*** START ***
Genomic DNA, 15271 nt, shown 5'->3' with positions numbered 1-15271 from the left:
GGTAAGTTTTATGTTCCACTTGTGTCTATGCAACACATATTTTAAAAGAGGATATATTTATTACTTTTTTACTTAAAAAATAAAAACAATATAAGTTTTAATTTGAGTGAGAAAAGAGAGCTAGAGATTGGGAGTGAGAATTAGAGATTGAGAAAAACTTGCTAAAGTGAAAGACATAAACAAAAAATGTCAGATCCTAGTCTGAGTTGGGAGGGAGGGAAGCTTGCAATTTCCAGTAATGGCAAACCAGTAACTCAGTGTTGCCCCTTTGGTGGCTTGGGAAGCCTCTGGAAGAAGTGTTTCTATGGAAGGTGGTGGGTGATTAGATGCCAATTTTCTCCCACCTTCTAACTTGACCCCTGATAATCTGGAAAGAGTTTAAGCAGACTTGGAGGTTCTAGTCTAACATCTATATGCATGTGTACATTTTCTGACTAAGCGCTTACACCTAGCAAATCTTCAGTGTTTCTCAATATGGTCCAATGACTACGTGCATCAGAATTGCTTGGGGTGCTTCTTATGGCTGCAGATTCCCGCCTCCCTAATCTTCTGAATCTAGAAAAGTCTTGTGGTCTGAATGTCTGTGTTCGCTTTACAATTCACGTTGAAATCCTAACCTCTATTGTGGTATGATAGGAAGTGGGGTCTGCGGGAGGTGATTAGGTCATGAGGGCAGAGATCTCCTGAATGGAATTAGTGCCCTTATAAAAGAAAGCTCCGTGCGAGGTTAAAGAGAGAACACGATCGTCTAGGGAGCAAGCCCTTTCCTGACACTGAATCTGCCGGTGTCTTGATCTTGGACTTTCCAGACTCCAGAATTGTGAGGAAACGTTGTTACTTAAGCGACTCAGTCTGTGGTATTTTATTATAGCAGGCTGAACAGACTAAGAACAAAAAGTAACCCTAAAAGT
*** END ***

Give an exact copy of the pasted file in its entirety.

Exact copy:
Genomic DNA, 15271 nt, shown 5'->3' with positions numbered 1-15271 from the left:
GGTAAGTTTTATGTTCCACTTGTGTCTATGCAACACATATTTTAAAAGAGGATATATTTATTACTTTTTTACTTAAAAAATAAAAACAATATAAGTTTTAATTTGAGTGAGAAAAGAGAGCTAGAGATTGGGAGTGAGAATTAGAGATTGAGAAAAACTTGCTAAAGTGAAAGACATAAACAAAAAATGTCAGATCCTAGTCTGAGTTGGGAGGGAGGGAAGCTTGCAATTTCCAGTAATGGCAAACCAGTAACTCAGTGTTGCCCCTTTGGTGGCTTGGGAAGCCTCTGGAAGAAGTGTTTCTATGGAAGGTGGTGGGTGATTAGATGCCAATTTTCTCCCACCTTCTAACTTGACCCCTGATAATCTGGAAAGAGTTTAAGCAGACTTGGAGGTTCTAGTCTAACATCTATATGCATGTGTACATTTTCTGACTAAGCGCTTACACCTAGCAAATCTTCAGTGTTTCTCAATATGGTCCAATGACTACGTGCATCAGAATTGCTTGGGGTGCTTCTTATGGCTGCAGATTCCCGCCTCCCTAATCTTCTGAATCTAGAAAAGTCTTGTGGTCTGAATGTCTGTGTTCGCTTTACAATTCACGTTGAAATCCTAACCTCTATTGTGGTATGATAGGAAGTGGGGTCTGCGGGAGGTGATTAGGTCATGAGGGCAGAGATCTCCTGAATGGAATTAGTGCCCTTATAAAAGAAAGCTCCGTGCGAGGTTAAAGAGAGAACACGATCGTCTAGGGAGCAAGCCCTTTCCTGACACTGAATCTGCCGGTGTCTTGATCTTGGACTTTCCAGACTCCAGAATTGTGAGGAAACGTTGTTACTTAAGCGACTCAGTCTGTGGTATTTTATTATAGCAGGCTGAACAGACTAAGAACAAAAAGTAACCCTAAAAGT